The changes will affect many aspects of driving in Europe, including your driving license, your car insurance, driving permits, and many other things you may not have thought about. Brexit changes could begin as soon as 29th March 2019.
International Driving Permits
The Department of Transportation has warned UK motorists that if no deal is reached before March 29th, 2019, you will need to acquire an International Driving Permit before driving outside the UK.
The IDP (International Driving Permit) is basically a translated version of your current license designed to allow EU countries to check your license and verify you are authorised to drive in their country. The cost is low at just £5.50. You can apply at your local Post Office, which may be wise to do prior to March 29th.
NOTE: The IDP does not replace your current license. It is an extension to your license and your license and IDP must be presented together. For Large Goods Vehicles (LGV) you will require a HGV licence. Find HGV courses available in the UK.
International Driving Permit – Do You Really Need One?
The UK currently has two different IDP cards you can purchase. The first is based on the 1949 Geneva Convention rules on Road Traffic. The second form of IDP is based on the 1968 Geneva Convention on Road Traffic. So which one do you need?
After Brexit – The 1949 IDP will only be usable in Cyprus, Malta, Ireland, and Spain. The 1968 IPD is for use in any other EU country. The Department of Transportation reports you will need to choose which version of IDP you need based on the countries you will be driving in. You could have your car turned around and denied entrance to a country if you do not have the proper IDP. If you plan to travel to both areas, you may need to have both IDP versions.
Green Card – International Insurance
Before driving abroad post-Brexit, you should contact your insurance company and request a green card. The green card should be free but will be required in many EU countries.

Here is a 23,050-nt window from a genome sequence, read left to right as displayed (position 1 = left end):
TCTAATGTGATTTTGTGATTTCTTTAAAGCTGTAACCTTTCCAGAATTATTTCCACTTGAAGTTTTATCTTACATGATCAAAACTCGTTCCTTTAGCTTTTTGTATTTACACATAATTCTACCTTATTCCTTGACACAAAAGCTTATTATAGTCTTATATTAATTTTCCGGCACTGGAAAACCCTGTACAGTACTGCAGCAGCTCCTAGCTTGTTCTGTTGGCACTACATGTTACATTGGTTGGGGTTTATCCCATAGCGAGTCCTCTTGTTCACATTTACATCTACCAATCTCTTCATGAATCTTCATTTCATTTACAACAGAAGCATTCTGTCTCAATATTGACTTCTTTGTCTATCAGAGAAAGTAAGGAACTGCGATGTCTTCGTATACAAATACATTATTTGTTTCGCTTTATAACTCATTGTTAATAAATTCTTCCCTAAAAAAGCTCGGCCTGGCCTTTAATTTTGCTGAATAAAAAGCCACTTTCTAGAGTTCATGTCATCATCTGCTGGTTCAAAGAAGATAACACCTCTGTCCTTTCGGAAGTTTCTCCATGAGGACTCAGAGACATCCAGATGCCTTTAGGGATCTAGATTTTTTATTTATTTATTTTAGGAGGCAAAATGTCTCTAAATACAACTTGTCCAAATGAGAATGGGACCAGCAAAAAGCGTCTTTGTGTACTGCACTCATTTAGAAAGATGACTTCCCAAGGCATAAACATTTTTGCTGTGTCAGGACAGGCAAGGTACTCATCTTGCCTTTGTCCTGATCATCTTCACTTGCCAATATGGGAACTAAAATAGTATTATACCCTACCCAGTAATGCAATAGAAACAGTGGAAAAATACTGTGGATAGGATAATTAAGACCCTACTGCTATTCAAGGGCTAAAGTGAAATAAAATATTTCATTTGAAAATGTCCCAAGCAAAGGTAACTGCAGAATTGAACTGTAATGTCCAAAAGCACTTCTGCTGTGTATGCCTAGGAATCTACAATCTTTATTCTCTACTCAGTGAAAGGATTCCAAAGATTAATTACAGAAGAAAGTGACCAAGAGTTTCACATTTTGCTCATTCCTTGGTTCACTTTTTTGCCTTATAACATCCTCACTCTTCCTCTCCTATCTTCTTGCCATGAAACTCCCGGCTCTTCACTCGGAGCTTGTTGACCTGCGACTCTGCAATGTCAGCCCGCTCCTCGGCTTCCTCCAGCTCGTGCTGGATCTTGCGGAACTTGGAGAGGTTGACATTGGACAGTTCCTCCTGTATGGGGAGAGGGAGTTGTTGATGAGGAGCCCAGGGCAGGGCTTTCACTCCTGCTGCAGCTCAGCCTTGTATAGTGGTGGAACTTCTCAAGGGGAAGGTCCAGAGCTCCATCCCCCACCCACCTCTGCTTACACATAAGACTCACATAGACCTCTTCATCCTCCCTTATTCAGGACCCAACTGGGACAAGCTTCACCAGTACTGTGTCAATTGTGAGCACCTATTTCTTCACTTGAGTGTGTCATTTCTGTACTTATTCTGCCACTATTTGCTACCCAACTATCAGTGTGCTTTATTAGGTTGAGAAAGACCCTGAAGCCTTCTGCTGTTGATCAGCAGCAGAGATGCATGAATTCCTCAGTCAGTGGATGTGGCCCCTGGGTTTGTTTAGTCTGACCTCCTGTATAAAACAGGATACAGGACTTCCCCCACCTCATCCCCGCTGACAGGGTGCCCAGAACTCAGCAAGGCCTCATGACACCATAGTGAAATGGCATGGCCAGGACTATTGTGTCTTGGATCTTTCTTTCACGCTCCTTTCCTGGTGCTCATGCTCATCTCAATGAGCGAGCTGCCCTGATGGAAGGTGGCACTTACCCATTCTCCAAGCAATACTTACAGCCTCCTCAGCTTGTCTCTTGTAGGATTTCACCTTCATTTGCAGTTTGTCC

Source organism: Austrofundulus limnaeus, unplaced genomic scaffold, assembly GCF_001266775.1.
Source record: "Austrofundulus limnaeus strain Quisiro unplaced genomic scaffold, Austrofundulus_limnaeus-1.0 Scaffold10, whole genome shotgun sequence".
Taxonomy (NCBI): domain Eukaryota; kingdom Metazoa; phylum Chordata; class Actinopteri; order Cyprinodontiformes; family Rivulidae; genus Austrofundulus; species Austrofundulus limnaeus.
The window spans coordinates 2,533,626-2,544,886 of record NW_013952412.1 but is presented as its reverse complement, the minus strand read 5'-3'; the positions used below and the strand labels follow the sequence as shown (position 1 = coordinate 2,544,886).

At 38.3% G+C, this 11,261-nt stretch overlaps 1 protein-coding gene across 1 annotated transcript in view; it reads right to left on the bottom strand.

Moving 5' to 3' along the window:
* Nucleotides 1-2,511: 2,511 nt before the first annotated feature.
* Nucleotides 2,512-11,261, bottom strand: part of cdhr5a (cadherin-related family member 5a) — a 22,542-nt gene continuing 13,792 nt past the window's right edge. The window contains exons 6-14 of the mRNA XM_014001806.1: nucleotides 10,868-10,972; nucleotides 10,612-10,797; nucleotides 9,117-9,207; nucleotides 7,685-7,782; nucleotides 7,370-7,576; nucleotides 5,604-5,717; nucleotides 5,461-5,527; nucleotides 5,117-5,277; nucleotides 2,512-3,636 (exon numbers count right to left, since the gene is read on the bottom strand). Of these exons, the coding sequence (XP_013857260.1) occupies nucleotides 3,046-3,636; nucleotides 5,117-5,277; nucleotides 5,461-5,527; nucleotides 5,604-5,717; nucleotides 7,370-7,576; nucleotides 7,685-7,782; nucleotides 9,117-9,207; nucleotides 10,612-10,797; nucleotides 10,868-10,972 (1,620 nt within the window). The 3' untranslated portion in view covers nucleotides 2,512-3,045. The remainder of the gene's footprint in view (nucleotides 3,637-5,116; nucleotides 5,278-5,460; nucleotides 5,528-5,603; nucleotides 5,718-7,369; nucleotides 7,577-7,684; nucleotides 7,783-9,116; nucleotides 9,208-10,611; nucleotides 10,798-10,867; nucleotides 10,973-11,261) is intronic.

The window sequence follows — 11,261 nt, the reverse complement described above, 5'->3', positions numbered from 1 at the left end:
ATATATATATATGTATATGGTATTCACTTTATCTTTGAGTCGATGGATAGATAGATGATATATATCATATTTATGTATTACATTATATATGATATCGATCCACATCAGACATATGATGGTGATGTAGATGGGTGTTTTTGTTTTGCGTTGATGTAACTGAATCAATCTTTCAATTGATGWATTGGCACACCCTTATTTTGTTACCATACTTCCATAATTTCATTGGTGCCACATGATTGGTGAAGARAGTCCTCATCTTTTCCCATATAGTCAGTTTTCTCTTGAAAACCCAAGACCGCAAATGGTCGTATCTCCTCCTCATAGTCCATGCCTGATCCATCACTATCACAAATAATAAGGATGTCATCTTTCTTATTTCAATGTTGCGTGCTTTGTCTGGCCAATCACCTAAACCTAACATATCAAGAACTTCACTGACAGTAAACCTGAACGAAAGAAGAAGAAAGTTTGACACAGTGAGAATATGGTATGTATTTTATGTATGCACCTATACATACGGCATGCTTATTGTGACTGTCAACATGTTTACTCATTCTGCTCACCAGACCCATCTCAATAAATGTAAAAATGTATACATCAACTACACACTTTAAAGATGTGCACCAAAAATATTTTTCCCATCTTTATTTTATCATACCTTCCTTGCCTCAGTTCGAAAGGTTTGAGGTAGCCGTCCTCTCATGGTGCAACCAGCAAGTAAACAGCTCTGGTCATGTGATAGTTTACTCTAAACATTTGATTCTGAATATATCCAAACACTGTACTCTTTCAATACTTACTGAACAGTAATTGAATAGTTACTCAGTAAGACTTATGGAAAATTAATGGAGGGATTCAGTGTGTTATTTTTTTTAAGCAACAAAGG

The green card is an international insurance card proving you are properly insured for driving in foreign countries. Your insurance company will advise you if there are changes required for your policy.
Road Traffic Accidents
As we already indicated, it will be essential to visit with your insurance company before leaving the country post-Brexit. You need to verify your current policy will cover accidents involving another European motorist and their claim against you. Without this verification, you may be faced with dealing with the foreign insurance company on your own, instead of your insurance provider doing the work.
Vehicle Registration Documents
At this time, it appears there will be no changes in carrying your vehicle registration documents if there is no Brexit deal.
You should always carry your V5C vehicle log book when driving abroad, plus if you take a UK based hire car to an EU country, make sure you have a VE103 as proof you are approved to drive the car in a foreign country.
Number Plates and GB Stickers
Do you currently have a Euro-Plate with the EU Flag and GB symbol? If you do, it may not be valid for international travel if there is not Brexit deal. You should plan on getting a GB sticker for the back of your car, which is accepted in all EU and EEA countries
Large Goods Vehicles
For Large Goods Vehicles (LGV) you will require a HGV training. Visit the UK Gov site to find out what you need to become a lorry, bus or coach driver in the UK. There are many opportunities for becoming a HGV driver.
Businesses may face a few new challenges, too. UK drivers pulling a commercial trailer may be required to register any trailers weighing more than 750 kg. Non-commercial trailers weighing over 3500 kg will need to be registered before being pulled into EU and EEA countries, also.
Non-commercial trailers under 750 kg do not require registration, but you can register it voluntarily if you wish.
Now you know how to prepare for driving abroad if a Brexit deal is not reached by the March 29th deadline.